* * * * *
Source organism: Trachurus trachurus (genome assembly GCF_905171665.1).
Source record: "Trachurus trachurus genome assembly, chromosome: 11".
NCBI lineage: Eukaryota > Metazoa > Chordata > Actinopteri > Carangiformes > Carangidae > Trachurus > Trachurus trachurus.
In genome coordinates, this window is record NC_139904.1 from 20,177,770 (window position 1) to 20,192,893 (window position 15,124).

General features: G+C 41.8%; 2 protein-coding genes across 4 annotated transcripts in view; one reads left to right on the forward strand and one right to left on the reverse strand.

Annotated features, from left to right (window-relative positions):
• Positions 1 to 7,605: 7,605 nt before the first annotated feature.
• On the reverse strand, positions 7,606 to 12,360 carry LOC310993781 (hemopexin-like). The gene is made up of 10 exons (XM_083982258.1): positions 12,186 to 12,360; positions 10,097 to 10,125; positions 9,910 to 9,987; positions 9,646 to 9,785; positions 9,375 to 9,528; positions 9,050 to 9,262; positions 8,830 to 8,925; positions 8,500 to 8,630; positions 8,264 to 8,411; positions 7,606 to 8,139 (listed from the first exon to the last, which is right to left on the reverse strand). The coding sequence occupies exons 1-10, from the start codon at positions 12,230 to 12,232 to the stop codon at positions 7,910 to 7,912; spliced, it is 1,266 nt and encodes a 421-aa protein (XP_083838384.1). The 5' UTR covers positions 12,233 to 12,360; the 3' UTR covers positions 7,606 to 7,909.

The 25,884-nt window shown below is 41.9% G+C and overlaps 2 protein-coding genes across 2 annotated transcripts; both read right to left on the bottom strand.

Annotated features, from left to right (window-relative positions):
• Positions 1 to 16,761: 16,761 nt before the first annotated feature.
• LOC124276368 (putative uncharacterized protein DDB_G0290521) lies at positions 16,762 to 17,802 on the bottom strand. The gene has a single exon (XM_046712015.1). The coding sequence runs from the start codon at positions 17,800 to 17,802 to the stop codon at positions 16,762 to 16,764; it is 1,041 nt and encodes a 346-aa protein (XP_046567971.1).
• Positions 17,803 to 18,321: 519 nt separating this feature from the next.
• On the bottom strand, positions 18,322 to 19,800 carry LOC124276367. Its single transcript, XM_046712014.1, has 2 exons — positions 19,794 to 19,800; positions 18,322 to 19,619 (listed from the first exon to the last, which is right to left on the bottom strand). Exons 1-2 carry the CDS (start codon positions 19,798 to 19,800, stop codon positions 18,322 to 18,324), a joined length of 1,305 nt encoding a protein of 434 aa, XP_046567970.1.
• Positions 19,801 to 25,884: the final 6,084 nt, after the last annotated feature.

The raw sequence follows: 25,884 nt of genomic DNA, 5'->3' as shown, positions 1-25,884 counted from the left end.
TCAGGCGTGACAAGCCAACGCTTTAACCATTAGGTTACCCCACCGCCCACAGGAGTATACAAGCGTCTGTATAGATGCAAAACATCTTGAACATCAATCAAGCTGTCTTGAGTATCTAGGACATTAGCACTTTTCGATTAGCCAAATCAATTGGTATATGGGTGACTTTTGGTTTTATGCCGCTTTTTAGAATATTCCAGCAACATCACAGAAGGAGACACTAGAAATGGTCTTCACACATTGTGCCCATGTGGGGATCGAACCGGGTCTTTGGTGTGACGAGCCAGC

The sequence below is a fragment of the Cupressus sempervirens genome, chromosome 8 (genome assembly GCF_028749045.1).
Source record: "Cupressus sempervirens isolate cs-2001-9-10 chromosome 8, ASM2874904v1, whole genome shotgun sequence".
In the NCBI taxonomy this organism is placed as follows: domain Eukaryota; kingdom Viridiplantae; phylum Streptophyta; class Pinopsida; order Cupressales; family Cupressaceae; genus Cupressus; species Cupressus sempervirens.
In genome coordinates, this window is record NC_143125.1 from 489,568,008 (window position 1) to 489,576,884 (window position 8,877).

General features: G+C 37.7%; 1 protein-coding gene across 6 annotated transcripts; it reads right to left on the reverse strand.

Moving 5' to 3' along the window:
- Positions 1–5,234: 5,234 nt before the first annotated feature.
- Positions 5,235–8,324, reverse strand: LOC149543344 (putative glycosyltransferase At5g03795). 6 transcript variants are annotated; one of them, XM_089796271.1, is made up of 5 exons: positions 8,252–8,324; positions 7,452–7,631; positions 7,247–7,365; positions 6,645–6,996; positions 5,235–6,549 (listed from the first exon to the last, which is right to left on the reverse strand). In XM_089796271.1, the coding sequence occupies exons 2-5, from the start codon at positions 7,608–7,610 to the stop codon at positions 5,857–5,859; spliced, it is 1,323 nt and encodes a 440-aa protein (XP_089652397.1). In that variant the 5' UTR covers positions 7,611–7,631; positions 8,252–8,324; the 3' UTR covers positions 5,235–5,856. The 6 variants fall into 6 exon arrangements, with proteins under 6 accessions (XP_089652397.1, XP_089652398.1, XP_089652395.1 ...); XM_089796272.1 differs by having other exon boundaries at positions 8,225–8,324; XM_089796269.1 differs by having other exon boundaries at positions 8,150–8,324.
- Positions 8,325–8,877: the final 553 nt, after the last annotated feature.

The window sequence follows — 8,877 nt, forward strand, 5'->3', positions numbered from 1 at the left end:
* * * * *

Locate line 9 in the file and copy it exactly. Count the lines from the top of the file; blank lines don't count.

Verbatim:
The 25,884-nt window shown below is 41.9% G+C and overlaps 2 protein-coding genes across 2 annotated transcripts; both read right to left on the bottom strand.